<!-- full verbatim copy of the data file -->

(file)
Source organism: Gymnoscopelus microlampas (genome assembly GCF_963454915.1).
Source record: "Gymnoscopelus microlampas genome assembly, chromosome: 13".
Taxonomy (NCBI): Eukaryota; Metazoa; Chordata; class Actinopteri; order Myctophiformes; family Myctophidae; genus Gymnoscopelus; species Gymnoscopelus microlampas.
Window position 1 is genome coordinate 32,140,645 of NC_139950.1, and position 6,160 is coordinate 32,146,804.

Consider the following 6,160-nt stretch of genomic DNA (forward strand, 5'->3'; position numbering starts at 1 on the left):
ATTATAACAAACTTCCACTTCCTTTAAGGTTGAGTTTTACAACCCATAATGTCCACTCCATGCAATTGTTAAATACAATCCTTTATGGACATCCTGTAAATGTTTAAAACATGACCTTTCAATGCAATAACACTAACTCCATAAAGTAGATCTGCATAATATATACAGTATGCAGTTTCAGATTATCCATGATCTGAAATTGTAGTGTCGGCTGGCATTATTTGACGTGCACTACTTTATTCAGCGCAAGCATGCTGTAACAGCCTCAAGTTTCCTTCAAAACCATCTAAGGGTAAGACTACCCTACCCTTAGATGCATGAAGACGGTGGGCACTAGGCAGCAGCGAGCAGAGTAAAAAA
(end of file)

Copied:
Source organism: Gymnoscopelus microlampas (genome assembly GCF_963454915.1).
Source record: "Gymnoscopelus microlampas genome assembly, chromosome: 13".
Taxonomy (NCBI): Eukaryota; Metazoa; Chordata; class Actinopteri; order Myctophiformes; family Myctophidae; genus Gymnoscopelus; species Gymnoscopelus microlampas.
Window position 1 is genome coordinate 32,140,645 of NC_139950.1, and position 6,160 is coordinate 32,146,804.

Consider the following 6,160-nt stretch of genomic DNA (forward strand, 5'->3'; position numbering starts at 1 on the left):
ATTATAACAAACTTCCACTTCCTTTAAGGTTGAGTTTTACAACCCATAATGTCCACTCCATGCAATTGTTAAATACAATCCTTTATGGACATCCTGTAAATGTTTAAAACATGACCTTTCAATGCAATAACACTAACTCCATAAAGTAGATCTGCATAATATATACAGTATGCAGTTTCAGATTATCCATGATCTGAAATTGTAGTGTCGGCTGGCATTATTTGACGTGCACTACTTTATTCAGCGCAAGCATGCTGTAACAGCCTCAAGTTTCCTTCAAAACCATCTAAGGGTAAGACTACCCTACCCTTAGATGCATGAAGACGGTGGGCACTAGGCAGCAGCGAGCAGAGTAAAAAA